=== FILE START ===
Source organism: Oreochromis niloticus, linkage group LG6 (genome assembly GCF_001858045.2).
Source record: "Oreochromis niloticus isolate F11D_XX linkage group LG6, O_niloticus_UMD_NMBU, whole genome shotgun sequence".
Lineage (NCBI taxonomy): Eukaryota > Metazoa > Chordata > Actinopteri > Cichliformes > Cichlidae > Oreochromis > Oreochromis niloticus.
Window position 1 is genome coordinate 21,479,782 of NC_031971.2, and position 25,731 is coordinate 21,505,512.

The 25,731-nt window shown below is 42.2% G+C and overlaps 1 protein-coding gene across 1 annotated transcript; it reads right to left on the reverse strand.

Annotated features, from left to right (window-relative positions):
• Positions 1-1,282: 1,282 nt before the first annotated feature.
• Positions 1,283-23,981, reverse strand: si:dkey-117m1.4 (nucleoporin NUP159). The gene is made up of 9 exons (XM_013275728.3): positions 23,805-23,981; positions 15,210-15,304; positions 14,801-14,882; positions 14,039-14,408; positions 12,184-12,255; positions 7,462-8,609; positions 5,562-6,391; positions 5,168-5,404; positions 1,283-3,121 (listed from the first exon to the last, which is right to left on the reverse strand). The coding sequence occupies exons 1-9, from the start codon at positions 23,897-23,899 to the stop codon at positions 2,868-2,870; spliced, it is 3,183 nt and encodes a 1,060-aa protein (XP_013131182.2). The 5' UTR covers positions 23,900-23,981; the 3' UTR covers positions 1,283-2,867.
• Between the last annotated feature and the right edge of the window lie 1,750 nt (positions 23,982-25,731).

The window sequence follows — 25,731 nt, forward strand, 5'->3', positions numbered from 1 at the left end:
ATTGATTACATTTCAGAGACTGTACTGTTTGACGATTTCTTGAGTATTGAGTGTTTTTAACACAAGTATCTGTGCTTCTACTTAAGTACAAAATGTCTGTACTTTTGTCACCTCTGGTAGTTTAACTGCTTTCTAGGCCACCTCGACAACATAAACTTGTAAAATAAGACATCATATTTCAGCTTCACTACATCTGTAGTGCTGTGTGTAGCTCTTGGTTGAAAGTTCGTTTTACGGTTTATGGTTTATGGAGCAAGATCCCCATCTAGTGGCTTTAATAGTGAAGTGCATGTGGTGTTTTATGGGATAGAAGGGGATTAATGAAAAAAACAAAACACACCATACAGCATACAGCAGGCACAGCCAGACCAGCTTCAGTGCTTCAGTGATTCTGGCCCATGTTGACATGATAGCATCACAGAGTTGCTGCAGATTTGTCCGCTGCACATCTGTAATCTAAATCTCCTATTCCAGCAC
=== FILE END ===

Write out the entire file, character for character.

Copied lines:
Source organism: Oreochromis niloticus, linkage group LG6 (genome assembly GCF_001858045.2).
Source record: "Oreochromis niloticus isolate F11D_XX linkage group LG6, O_niloticus_UMD_NMBU, whole genome shotgun sequence".
Lineage (NCBI taxonomy): Eukaryota > Metazoa > Chordata > Actinopteri > Cichliformes > Cichlidae > Oreochromis > Oreochromis niloticus.
Window position 1 is genome coordinate 21,479,782 of NC_031971.2, and position 25,731 is coordinate 21,505,512.

The 25,731-nt window shown below is 42.2% G+C and overlaps 1 protein-coding gene across 1 annotated transcript; it reads right to left on the reverse strand.

Annotated features, from left to right (window-relative positions):
• Positions 1-1,282: 1,282 nt before the first annotated feature.
• Positions 1,283-23,981, reverse strand: si:dkey-117m1.4 (nucleoporin NUP159). The gene is made up of 9 exons (XM_013275728.3): positions 23,805-23,981; positions 15,210-15,304; positions 14,801-14,882; positions 14,039-14,408; positions 12,184-12,255; positions 7,462-8,609; positions 5,562-6,391; positions 5,168-5,404; positions 1,283-3,121 (listed from the first exon to the last, which is right to left on the reverse strand). The coding sequence occupies exons 1-9, from the start codon at positions 23,897-23,899 to the stop codon at positions 2,868-2,870; spliced, it is 3,183 nt and encodes a 1,060-aa protein (XP_013131182.2). The 5' UTR covers positions 23,900-23,981; the 3' UTR covers positions 1,283-2,867.
• Between the last annotated feature and the right edge of the window lie 1,750 nt (positions 23,982-25,731).

The window sequence follows — 25,731 nt, forward strand, 5'->3', positions numbered from 1 at the left end:
ATTGATTACATTTCAGAGACTGTACTGTTTGACGATTTCTTGAGTATTGAGTGTTTTTAACACAAGTATCTGTGCTTCTACTTAAGTACAAAATGTCTGTACTTTTGTCACCTCTGGTAGTTTAACTGCTTTCTAGGCCACCTCGACAACATAAACTTGTAAAATAAGACATCATATTTCAGCTTCACTACATCTGTAGTGCTGTGTGTAGCTCTTGGTTGAAAGTTCGTTTTACGGTTTATGGTTTATGGAGCAAGATCCCCATCTAGTGGCTTTAATAGTGAAGTGCATGTGGTGTTTTATGGGATAGAAGGGGATTAATGAAAAAAACAAAACACACCATACAGCATACAGCAGGCACAGCCAGACCAGCTTCAGTGCTTCAGTGATTCTGGCCCATGTTGACATGATAGCATCACAGAGTTGCTGCAGATTTGTCCGCTGCACATCTGTAATCTAAATCTCCTATTCCAGCAC